Will the Government push for the activation of the EU border assistance mission, which was agreed in 2005, to oversee the 2005 access and movement agreement and to address Israel’s security concerns independently? The arrangements should be immediately reinstated and a similar mission put in place at Erez and Kerem Shalom. Will the UK Government push for the fishing limit to be extended to 12 or 15 nautical miles?
Mr Andy Slaughter (Hammersmith) (Lab): I first visited Gaza shortly after Operation Cast Lead. It was a totally harrowing experience that is completely fresh in my mind five years on. It was the complete evisceration of a society, with the systematic and organised destruction of industry and villages. It was what can only be called murder, including the murder of whole families. There was shelling of hospitals, which was done knowingly, and white phosphorus was used. These were war crimes, just as the occupation itself is a crime against international law. To say that these are not deliberate and knowing acts by the Israeli Government is naivety or worse.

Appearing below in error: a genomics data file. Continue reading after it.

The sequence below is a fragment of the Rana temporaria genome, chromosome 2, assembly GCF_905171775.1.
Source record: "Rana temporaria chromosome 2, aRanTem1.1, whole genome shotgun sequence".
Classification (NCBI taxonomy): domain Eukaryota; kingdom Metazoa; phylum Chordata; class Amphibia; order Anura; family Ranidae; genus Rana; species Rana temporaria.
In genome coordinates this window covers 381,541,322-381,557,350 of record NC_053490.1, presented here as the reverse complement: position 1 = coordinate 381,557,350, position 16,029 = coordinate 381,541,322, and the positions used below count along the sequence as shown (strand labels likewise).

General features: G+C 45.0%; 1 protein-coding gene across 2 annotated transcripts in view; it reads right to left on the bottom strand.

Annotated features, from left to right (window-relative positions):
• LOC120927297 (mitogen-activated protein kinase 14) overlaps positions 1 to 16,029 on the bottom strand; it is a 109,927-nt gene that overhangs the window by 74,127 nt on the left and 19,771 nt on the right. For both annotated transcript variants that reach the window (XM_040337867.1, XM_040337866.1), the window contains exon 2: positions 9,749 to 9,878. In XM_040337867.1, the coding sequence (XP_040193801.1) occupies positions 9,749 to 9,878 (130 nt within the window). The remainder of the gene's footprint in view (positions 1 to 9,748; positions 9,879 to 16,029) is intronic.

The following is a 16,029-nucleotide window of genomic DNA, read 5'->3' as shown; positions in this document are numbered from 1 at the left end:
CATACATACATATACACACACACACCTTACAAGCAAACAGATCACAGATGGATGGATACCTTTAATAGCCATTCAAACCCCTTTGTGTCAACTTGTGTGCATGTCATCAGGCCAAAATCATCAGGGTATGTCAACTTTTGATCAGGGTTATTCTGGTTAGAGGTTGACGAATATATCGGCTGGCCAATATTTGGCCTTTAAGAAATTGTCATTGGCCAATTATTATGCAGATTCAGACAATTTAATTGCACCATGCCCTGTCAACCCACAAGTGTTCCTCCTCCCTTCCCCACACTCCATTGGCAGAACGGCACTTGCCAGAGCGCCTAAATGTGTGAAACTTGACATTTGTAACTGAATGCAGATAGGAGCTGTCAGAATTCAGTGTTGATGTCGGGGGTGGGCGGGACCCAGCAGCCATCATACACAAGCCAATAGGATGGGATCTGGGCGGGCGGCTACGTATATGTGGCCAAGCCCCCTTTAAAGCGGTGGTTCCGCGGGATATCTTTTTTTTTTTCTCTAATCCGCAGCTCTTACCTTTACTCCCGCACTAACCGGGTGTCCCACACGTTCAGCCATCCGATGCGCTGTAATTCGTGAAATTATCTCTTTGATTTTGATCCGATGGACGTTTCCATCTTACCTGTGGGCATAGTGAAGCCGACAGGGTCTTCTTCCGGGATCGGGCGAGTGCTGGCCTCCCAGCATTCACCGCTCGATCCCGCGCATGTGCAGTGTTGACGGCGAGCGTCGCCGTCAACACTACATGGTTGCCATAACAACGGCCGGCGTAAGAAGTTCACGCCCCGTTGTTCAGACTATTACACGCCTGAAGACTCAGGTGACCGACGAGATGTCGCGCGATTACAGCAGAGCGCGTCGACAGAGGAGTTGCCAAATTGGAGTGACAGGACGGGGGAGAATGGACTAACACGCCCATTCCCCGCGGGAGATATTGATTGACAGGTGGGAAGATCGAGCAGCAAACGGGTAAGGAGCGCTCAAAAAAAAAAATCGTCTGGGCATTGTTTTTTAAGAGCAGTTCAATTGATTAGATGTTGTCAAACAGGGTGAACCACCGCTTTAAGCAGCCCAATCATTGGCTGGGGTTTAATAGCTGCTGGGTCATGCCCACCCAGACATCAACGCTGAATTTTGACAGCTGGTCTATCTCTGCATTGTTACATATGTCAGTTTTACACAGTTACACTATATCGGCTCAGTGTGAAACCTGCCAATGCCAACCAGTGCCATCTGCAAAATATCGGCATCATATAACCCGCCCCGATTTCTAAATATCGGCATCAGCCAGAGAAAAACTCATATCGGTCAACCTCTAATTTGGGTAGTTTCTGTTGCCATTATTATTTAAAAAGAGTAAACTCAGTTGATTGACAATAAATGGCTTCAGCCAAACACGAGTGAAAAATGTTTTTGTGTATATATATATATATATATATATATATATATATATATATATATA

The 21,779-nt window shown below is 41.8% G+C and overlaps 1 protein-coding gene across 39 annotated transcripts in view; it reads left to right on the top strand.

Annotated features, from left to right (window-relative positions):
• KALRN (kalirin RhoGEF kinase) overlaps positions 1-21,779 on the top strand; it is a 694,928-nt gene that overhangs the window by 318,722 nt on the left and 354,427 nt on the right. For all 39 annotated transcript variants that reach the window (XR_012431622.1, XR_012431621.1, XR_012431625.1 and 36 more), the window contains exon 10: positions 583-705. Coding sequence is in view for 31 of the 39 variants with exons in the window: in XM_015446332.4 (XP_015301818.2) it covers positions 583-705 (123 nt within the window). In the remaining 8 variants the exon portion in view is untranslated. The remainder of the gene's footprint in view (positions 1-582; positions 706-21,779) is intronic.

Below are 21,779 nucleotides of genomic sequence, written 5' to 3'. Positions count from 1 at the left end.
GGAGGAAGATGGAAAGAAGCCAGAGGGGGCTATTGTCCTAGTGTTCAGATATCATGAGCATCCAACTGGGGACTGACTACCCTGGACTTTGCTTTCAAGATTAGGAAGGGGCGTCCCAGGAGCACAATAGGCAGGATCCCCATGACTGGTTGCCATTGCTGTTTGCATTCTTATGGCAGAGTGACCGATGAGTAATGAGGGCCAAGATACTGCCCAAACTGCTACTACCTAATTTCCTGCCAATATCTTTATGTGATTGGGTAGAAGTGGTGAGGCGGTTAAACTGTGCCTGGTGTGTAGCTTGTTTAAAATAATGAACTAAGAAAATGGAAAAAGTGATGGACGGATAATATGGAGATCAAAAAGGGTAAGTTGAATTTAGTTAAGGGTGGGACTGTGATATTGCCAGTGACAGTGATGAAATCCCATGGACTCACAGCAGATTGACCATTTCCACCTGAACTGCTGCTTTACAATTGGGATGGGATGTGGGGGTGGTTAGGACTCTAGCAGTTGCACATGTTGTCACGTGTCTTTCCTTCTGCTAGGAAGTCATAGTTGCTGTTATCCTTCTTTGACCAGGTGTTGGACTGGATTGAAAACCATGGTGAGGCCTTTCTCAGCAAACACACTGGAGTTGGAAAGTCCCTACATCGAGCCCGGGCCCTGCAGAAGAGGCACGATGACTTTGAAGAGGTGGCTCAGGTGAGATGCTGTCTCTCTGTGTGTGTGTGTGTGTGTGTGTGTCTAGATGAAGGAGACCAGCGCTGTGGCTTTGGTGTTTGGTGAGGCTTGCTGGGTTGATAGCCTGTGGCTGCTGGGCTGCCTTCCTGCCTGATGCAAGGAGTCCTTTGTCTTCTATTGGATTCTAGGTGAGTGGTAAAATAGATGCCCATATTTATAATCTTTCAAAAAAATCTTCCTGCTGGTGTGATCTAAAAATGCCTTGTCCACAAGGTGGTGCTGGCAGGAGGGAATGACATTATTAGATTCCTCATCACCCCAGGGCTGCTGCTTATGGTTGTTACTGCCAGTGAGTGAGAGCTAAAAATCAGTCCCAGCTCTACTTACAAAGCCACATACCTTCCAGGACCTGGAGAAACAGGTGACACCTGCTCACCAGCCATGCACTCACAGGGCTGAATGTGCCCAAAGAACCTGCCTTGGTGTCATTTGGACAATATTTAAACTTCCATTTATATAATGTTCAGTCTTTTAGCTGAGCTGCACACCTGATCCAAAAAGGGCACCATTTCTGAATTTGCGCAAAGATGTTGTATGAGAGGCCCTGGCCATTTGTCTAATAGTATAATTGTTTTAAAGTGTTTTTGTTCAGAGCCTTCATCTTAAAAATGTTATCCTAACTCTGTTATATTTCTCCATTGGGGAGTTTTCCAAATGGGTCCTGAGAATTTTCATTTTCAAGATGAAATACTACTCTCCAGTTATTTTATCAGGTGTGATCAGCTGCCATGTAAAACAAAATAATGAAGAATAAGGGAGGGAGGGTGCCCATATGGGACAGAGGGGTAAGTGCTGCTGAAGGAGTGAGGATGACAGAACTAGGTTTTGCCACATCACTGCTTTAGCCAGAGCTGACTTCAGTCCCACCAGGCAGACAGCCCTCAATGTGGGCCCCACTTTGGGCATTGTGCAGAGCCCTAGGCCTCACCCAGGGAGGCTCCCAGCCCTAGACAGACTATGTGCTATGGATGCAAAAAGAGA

30% to 35% of all the correspondence to the Foreign Office is about Israel-Palestine. Why cannot our Government, whether through their influence on the United States or their role in the EU, or unilaterally, do more to support the people of Gaza? That issue is clearly uppermost in the minds of the people of this country.
This week, we had the pleasure of a briefing from Sir Vincent Fean, a distinguished diplomat who was retiring after 40 years, having spent his last three years as consul-general in Jerusalem and therefore being responsible for Gaza. He told us about the incredible suffering—the lack of power, the polluted water, the lack of jobs, the complete blockade—and how intolerable it was.
Mr Philip Hollobone (Kettering) (Con): Yes, the humanitarian situation is dire. But there will be no solution to the problem of the Gaza strip unless, first, the security situation is sorted out and, secondly, proper economic links are restored both with the state of Israel and with the state of Egypt.
All of us want the humanitarian situation in the Gaza strip sorted out, but we simply will not make any progress if all the condemnation is against Israel.